Panasonic’s pivot from home appliances to EV batteries fraught with risk

Courtesy of Panasonic Corp.
Panasonic Corp. President Kazuhiro Tsuga, right, and Tesla Inc. CEO Elon Musk, center, at a battery plant in Nevada in 2017

Panasonic Corp. is endeavoring to switch its core business from home appliances to electric vehicle batteries, riding the steadily expanding EV market wave as society shifts gears in an attempt to reduce carbon dioxide emissions. However, the undertaking has, so far, not gone as expected in realigning the company’s balance sheets.

Tesla Inc. CEO Elon Musk, 49, popped in on an online meeting in March between Panasonic’s outgoing president, Kazuhiro Tsuga, 64, its incoming president, Yuki Kusumi, 56, and several senior Tesla executives.

Musk on the call reportedly referred to Panasonic as a partner, but also asked the company to lower its battery prices.

Shortly after becoming president in 2012, Tsuga decided to expand Panasonic’s relationship with Tesla, which was just a fledgling start-up at the time. Panasonic spent more than ¥200 billion in 2017 to help build one of the world’s largest factories in the state of Nevada.

Initially plagued with production problems, the plant’s mass production system came together with the help of about 400 employees sent from Japan.

Since then, sales in the struggling EV market have gradually grown, and Tesla logged its first net profit in fiscal 2020.

“I was often asked if it was smart to invest in such an unusual company,” Tsuga said. “We’ve finally made it this far,” he added emotionally.

Still, friction between the companies appears to be increasing, as evidenced by the recent battle over prices.

The Yomiuri Shimbun
A Tesla Inc. Model 3 electric vehicle in Minato Ward, Tokyo

Balancing act

When Tesla completed a factory in China in 2019, it suddenly switched to a local company to supply batteries.

Asked about losing its monopoly with Tesla, Panasonic Vice President Mototsugu Sato, 64, said, “In China, the focus is on how to make batteries cheaper. That’s not our strength.”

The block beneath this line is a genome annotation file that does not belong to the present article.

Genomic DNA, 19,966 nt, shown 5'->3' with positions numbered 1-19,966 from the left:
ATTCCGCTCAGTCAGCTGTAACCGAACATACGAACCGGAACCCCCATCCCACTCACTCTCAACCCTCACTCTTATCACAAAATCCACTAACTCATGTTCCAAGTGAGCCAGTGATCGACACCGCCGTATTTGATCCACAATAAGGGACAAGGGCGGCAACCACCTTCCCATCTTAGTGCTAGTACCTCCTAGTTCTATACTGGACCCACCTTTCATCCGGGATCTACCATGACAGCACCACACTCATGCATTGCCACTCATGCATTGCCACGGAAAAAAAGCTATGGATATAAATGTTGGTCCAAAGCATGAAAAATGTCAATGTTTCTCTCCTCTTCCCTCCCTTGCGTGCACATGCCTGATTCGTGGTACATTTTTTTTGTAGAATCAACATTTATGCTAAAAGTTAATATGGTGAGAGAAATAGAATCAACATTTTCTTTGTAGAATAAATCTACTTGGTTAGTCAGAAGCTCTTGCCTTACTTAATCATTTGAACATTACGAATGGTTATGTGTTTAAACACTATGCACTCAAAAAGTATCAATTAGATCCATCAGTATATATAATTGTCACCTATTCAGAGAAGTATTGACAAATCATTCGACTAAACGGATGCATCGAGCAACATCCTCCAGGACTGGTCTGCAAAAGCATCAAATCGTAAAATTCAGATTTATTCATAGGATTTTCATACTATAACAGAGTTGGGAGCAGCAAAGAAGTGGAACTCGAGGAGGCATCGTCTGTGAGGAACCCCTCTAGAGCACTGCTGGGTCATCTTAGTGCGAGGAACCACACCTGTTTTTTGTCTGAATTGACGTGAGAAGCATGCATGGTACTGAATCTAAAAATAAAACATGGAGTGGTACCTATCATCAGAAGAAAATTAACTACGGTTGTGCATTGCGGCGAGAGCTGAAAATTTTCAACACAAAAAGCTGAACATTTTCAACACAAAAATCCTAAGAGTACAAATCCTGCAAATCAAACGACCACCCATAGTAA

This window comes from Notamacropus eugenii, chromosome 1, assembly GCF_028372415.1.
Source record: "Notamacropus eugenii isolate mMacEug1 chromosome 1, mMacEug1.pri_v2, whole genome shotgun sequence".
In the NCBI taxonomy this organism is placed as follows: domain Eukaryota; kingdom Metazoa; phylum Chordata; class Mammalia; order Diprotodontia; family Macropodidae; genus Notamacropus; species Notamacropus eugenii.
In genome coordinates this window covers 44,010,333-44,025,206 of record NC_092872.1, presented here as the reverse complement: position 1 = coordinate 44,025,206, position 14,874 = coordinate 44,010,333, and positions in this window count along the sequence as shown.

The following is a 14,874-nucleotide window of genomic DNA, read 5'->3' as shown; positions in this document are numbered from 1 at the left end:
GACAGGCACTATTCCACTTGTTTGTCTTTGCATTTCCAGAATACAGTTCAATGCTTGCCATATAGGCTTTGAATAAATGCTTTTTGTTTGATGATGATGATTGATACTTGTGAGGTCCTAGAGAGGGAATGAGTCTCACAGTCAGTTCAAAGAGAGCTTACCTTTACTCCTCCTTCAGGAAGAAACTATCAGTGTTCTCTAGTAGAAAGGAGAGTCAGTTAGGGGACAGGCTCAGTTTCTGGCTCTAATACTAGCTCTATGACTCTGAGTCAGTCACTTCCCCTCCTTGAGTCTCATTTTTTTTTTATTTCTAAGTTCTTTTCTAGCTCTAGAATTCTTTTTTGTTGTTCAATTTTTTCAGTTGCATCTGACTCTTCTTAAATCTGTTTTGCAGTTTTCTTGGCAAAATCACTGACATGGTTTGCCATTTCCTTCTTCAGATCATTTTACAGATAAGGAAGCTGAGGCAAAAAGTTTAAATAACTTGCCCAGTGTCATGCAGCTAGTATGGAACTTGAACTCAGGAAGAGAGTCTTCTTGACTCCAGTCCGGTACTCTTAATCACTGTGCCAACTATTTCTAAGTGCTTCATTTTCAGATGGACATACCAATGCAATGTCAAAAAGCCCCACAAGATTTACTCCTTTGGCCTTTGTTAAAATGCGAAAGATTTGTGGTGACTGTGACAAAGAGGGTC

Sato said the decision was based on profitability considerations and that Panasonic sees Tesla as a “business partner, not a company we share a common destiny with.” He added that Panasonic aims to supply batteries to the plant Tesla is planning to build in Germany.

In September 2020, Musk announced that Tesla would release a new EV priced at $25,000 (¥2.7 million) within three years, to fulfill what he said was a dream of selling reasonably priced EVs. If achieved, this would be almost 30% less than Tesla’s current most affordable model.

The key behind such a low price is the new “4680” battery that is currently under development. Batteries are said to account for 30% or more of an EV’s manufacturing costs. Tesla wants to reduce costs by up to 12% and make the batteries more than 10% smaller.

While Musk has asked Panasonic to develop the new battery, he has also instructed Tesla’s in-house engineers to take up the challenge. He apparently wants to choose the one with the best performance.

Such determination is no doubt behind Tesla’s striking growth.

Panasonic remains positive. “Tesla doesn’t have mass production technology,” one executive said. “In the end, they’ll have to rely on us.”

However, not everyone in the automotive industry believes Tesla will choose Panasonic’s battery.

The batteries installed in electric-powered vehicles such as EVs are usually cuboid shaped. Tesla is the only company that uses large quantities of cylindrical batteries. Losing the deal with Tesla could cause Panasonic’s huge investment to disappear in a flash.

Hesitating to invest

Success or failure ultimately depends on the car manufacturers, and it is also true for cuboid batteries which is mainstream in the industry.

Panasonic in April 2018 transferred its development and production of cuboid batteries to Prime Planet Energy & Solutions Inc., a joint venture with Toyota Motor Corp.

About 80% of the company’s roughly 2,800 employees in Japan are from Panasonic, and the production bases will remain the same. Nevertheless, Panasonic’s stake is 49%, while Toyota holds 51%.

According to Tsuga, Panasonic handed majority ownership to Toyota because “production lines take large investments, and the responsibility for recouping the investment needs to be borne by the automakers.”

Did Panasonic make the right call?

“Toyota’s majority stake makes it difficult to supply other [automobile] manufacturers. There are few gains to be had if they don’t make their own investments” said Toru Amazutsumi, 63, a battery technology consultant who advises domestic and foreign car companies on electrification. “I don’t feel they’re really approaching this as a growth business.”

The automotive battery business has annual sales of over ¥400 billion. It’s difficult to be optimistic about the field’s future.

The Yomiuri Shimbun